Manchester's King David School cuts A Level French amid money shortage

The school is forced to make counsellors redundant to cope with 30 per cent budget cut


A Jewish school has lost £1.5 million from its annual budget, forcing it to drop subjects such as A-Level French and German because it can no longer afford to offer.

Joshua Rowe, the chairman of governors at King David School in Manchester told the JC: “Over the past six years our budget is down by some £1.5 million per annum a reduction of 30 per cent.”

He said the school, which has around 900 pupils, has had to raise hundreds of thousands of pounds a year from the generosity of parents to pay for basic school needs.

Pupils have been encouraged to take three A levels rather than the standard four. On top of dropping the French and German A-Levels, the school has stopped offering Latin and Mandarin GCSEs to pupils.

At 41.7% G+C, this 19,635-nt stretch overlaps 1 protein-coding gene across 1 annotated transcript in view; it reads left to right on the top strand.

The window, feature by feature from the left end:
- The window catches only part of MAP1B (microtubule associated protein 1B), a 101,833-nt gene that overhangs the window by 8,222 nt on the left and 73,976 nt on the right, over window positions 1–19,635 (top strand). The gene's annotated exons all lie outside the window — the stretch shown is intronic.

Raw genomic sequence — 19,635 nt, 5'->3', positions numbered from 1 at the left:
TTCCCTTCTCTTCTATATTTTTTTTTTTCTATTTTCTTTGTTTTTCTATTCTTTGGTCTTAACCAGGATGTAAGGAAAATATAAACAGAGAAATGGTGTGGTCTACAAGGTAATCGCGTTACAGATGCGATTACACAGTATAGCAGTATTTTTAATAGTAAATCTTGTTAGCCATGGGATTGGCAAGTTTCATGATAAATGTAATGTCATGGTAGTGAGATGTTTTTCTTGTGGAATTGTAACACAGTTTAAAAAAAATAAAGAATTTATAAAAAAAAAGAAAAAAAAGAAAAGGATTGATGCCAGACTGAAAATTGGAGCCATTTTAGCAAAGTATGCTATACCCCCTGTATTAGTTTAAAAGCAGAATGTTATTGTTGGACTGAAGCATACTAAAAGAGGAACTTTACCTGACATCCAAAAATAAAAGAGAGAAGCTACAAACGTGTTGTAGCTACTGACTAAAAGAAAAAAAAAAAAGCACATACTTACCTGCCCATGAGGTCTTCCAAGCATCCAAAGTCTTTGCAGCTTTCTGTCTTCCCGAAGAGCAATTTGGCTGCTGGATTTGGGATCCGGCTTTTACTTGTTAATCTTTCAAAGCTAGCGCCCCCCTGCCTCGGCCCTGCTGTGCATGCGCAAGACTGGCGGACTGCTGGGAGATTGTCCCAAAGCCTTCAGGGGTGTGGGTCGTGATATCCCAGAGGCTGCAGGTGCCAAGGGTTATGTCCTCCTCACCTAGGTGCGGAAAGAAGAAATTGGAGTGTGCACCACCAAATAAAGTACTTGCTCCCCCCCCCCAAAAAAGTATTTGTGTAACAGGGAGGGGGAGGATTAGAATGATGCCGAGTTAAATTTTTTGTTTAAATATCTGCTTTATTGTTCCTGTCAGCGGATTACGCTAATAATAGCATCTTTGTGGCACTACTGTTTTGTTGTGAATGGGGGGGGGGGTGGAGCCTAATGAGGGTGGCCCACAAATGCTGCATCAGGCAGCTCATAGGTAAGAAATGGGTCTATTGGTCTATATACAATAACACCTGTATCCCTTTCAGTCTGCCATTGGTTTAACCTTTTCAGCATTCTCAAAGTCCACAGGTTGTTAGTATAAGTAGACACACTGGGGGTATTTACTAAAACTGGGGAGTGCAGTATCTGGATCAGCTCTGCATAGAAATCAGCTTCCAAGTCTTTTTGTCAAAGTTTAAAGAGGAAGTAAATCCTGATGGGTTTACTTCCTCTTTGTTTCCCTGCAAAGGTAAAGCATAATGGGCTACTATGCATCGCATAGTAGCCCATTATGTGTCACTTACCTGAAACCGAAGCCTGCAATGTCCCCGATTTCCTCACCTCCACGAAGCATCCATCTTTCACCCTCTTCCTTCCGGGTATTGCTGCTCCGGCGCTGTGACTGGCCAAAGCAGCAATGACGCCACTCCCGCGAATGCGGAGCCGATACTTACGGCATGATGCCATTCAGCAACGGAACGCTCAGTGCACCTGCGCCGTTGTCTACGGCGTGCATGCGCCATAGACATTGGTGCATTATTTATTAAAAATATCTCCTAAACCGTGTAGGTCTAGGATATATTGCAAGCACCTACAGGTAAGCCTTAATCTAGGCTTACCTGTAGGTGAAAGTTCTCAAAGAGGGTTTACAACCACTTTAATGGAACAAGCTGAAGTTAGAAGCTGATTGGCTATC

The school has also made both its full-time counsellors redundant and increased class sizes to cope with the shortage of money.

Mr Rowe said: “In addition to these cuts, the school has also had to absorb teacher salary increases as well as a significant proportion of the SEN (Special Educational Needs) funding previously paid by local authorities.”

He said the loss of counsellors was of particular concern because of the rise in mental health issues.

According to Mr Rowe, teacher salary increases at the school have risen by about £300,000 over the past six years and special needs funding has cost the school  £130,000.

A charity set up raise money for the school has had to run dinners at which parents are asked to make financial contributions to help run the school sufficiently.

The school, which is one of the top five non-selective schools in the country at both GCSE and A level, said its annual budget has fallen from about £4.9 million to £3.9 million between 2012-13 and 2018-19.

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